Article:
11 Ethics Offices: Best Practices Need to be high-level (V.P.) with access to top management Must be beyond reproach Must be totally confidential Must have internal investigatory powers at all levels Should have an advocacy function within the company Should be responsible for reporting

12 Ethics Training Programs Best Practices Involve all levels and employees of corporation Based on Ethics Code Involve a variety of internal programs and multiple delivery mechanisms Should be strategic, rather than “canned” Should aim at awareness, knowledge and skill-building, and reinforcement

13 Hot Line/Tip Line Best Practices “Customers or Employees or both?” Confidentiality, confidentiality, confidentiality…. And security. The problem of the anonymous informant No retribution against whistleblowers

14 Audit and Compliance Reporting Best Practices Done by (or under the authority of) the Ethics Office Include positives: Employee/customer surveys, customer satisfaction indices, trend lines, etc. Make public

15 Impact of the Sentencing Guidelines: 500 Law Review Articles and 300 newspaper articles; 300 websites dealing with guidelines 18,381 articles on compliance programs; Created new job description: The Ethics Officer EOA: 750 Members. 53% of those surveyed by EOA reported that the Guidelines had “a lot of influence” on their decision to adopt a compliance program.

16 The CareMark Decision Delaware Decision, 1996, a civil action for breach of fiduciary duties resulting from kickbacks and false claims The Caremark decision expanded liability for board members and said that a corporate director has “a good faith duty” to see that ethics information and reporting systems are established in the organization. Failure to assure that a corporate reporting and information system exists may render a director liable for losses causes by non-compliance Court examined the compliance program and found that the directors would not be held liable SINCE AN EFFECTIVE COMPLIANCE PROGRAM WAS IN PLACE. The decision has been cited numerous times in other cases.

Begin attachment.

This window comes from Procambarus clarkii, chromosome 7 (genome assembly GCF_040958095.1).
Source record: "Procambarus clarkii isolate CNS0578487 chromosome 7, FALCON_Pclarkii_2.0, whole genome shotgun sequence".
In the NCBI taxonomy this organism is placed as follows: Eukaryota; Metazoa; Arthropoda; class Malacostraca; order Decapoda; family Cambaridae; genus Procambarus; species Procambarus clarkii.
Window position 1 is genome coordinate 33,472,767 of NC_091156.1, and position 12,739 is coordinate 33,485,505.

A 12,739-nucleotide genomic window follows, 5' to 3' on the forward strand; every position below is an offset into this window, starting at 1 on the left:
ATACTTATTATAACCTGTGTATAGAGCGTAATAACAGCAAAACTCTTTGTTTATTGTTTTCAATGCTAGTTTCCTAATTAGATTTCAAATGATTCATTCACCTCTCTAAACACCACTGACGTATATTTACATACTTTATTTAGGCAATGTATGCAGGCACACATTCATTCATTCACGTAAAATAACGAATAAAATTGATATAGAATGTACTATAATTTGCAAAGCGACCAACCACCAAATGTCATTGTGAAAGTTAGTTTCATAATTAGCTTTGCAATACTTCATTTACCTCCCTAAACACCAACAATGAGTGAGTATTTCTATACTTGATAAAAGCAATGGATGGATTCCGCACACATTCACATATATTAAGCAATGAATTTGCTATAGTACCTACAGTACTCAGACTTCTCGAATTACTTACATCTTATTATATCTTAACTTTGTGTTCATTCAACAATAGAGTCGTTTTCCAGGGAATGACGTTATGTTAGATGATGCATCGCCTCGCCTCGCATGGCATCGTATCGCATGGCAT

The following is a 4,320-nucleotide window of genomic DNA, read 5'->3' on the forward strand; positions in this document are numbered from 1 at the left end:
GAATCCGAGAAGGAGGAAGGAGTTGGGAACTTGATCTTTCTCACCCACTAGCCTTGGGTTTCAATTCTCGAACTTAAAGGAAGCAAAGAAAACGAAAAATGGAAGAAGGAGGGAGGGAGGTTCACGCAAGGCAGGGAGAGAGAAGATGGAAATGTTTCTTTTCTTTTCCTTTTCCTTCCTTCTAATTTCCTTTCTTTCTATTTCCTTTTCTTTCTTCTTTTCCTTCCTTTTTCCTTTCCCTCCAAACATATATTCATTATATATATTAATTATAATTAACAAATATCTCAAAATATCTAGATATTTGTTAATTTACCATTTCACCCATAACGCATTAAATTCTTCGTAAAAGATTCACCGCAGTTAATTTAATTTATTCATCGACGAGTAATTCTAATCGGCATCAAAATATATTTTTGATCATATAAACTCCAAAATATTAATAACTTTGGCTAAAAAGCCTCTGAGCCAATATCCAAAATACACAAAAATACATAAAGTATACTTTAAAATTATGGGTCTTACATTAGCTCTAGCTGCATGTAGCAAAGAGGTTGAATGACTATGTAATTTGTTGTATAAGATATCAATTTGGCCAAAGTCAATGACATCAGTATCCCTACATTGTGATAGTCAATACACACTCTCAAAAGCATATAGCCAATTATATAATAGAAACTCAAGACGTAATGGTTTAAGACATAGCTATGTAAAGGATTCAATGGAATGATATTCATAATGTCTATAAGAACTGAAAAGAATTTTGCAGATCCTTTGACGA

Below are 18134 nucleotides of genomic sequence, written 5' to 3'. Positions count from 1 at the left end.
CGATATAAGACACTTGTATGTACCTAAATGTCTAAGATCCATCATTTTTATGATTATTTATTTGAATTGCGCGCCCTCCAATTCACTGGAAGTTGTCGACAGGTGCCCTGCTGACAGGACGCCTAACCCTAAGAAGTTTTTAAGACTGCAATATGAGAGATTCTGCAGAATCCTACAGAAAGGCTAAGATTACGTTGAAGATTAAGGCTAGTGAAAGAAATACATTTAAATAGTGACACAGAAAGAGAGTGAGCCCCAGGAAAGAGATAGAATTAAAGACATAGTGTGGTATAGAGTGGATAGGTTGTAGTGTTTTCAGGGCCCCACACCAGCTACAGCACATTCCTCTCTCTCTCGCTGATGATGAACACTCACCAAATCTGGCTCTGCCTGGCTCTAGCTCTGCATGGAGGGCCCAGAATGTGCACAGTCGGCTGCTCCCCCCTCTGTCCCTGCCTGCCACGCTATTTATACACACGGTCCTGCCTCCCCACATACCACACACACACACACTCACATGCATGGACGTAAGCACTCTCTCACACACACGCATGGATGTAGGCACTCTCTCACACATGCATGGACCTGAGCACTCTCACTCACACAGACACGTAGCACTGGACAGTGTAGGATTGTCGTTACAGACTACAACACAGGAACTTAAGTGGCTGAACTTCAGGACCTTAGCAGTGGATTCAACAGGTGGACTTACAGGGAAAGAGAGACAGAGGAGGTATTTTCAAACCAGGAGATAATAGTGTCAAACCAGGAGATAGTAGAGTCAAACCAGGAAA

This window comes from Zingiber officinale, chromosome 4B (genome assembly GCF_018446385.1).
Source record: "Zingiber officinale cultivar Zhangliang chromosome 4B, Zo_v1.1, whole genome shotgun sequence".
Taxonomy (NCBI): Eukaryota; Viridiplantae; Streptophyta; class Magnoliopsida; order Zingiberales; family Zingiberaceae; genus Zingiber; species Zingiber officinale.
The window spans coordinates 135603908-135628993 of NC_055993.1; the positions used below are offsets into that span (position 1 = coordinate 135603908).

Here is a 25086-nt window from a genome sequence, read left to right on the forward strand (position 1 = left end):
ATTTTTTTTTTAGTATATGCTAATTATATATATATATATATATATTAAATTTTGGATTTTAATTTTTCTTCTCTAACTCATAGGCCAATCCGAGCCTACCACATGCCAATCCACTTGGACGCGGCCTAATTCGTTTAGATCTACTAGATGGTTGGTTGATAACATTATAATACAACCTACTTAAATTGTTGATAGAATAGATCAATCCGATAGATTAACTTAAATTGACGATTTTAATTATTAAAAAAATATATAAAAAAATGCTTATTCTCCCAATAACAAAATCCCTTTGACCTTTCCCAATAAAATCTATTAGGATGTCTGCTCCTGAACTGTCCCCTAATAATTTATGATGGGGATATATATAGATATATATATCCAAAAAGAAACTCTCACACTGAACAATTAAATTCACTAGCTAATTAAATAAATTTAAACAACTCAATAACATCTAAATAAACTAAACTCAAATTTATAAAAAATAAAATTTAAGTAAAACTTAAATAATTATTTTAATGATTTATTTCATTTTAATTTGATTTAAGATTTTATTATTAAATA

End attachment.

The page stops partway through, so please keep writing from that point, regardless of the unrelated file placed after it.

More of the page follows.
17 Sarbanes-Oxley Act of 2002 Amendment to 1934 Securities Exchange Act Passed to help bolster investor confidence following several corporate collapses Provided for additional SEC rules to interpret and enforce the Act

18 Key Provisions of Sarbanes- Oxley Established Public Company Accounting Oversight Board Prohibited registered firms doing an audit from non- audit services, including consulting Required sign-off by CEO and CFO to certify appropriateness of financial statements Required each annual report to contain an “internal control report”, which requires an “internal control structure.” Requires disclosure of whether the firm has adopted a Code of Ethics, and rules require that the Code be filed with the annual report

19 SEC Definition of a “Code of Ethics” Written standards that are reasonably designed to deter wrongdoing and promote: Honest and ethical conduct, including the ethical handling of actual or apparent conflicts of interest… Full, fair, accurate, timely and understandable disclosure in reports…. Compliance with applicable governmental laws… The prompt internal reporting …of violations of the code… Accountability for adherence to the code.

20 EOA Survey Average number of contacts/year = 371 Full-Time Ethics Officer: 525 Average number of investigations/year = 59 Most Frequent contact categories (in rank order): Conflict of interest Misuse of resources Discrimination Outside business activities Gifts and gratuities Sexual harassment

21 Summary and Questions The Sentencing Guidelines and Sarbanes-Oxley should be read together Ethics development must be an ongoing commitment Ethics needs to be infused throughout the organization The climate for ethics is strong… but cyclical.